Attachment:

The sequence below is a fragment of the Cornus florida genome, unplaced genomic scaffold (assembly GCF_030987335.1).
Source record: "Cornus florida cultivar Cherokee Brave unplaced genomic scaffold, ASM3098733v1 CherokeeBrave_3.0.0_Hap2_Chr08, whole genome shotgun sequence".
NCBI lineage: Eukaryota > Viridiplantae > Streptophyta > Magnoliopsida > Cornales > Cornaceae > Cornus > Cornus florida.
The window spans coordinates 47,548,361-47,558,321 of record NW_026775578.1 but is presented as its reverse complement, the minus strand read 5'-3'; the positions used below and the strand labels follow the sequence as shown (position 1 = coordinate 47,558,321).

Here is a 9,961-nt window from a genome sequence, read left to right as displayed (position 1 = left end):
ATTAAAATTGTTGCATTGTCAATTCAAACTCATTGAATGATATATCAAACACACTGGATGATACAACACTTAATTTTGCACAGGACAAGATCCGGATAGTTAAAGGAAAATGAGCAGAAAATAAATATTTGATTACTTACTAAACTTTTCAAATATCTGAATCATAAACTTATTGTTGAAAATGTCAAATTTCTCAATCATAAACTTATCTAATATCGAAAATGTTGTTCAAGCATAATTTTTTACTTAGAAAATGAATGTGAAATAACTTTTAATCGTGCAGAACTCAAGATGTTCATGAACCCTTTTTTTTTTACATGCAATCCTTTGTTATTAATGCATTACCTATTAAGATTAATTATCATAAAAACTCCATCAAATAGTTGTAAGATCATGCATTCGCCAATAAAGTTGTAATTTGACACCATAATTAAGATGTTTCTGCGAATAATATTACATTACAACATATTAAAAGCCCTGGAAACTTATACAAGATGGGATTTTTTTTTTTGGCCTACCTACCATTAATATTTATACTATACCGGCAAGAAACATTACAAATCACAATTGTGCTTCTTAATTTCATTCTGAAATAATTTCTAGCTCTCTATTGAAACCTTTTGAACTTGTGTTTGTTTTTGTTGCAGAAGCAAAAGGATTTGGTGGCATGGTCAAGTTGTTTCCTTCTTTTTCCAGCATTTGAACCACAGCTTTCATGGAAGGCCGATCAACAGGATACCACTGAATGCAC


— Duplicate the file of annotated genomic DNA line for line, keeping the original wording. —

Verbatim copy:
The sequence below is a fragment of the Cornus florida genome, unplaced genomic scaffold (assembly GCF_030987335.1).
Source record: "Cornus florida cultivar Cherokee Brave unplaced genomic scaffold, ASM3098733v1 CherokeeBrave_3.0.0_Hap2_Chr08, whole genome shotgun sequence".
NCBI lineage: Eukaryota > Viridiplantae > Streptophyta > Magnoliopsida > Cornales > Cornaceae > Cornus > Cornus florida.
The window spans coordinates 47,548,361-47,558,321 of record NW_026775578.1 but is presented as its reverse complement, the minus strand read 5'-3'; the positions used below and the strand labels follow the sequence as shown (position 1 = coordinate 47,558,321).

Here is a 9,961-nt window from a genome sequence, read left to right as displayed (position 1 = left end):
ATTAAAATTGTTGCATTGTCAATTCAAACTCATTGAATGATATATCAAACACACTGGATGATACAACACTTAATTTTGCACAGGACAAGATCCGGATAGTTAAAGGAAAATGAGCAGAAAATAAATATTTGATTACTTACTAAACTTTTCAAATATCTGAATCATAAACTTATTGTTGAAAATGTCAAATTTCTCAATCATAAACTTATCTAATATCGAAAATGTTGTTCAAGCATAATTTTTTACTTAGAAAATGAATGTGAAATAACTTTTAATCGTGCAGAACTCAAGATGTTCATGAACCCTTTTTTTTTTACATGCAATCCTTTGTTATTAATGCATTACCTATTAAGATTAATTATCATAAAAACTCCATCAAATAGTTGTAAGATCATGCATTCGCCAATAAAGTTGTAATTTGACACCATAATTAAGATGTTTCTGCGAATAATATTACATTACAACATATTAAAAGCCCTGGAAACTTATACAAGATGGGATTTTTTTTTTTGGCCTACCTACCATTAATATTTATACTATACCGGCAAGAAACATTACAAATCACAATTGTGCTTCTTAATTTCATTCTGAAATAATTTCTAGCTCTCTATTGAAACCTTTTGAACTTGTGTTTGTTTTTGTTGCAGAAGCAAAAGGATTTGGTGGCATGGTCAAGTTGTTTCCTTCTTTTTCCAGCATTTGAACCACAGCTTTCATGGAAGGCCGATCAACAGGATACCACTGAATGCAC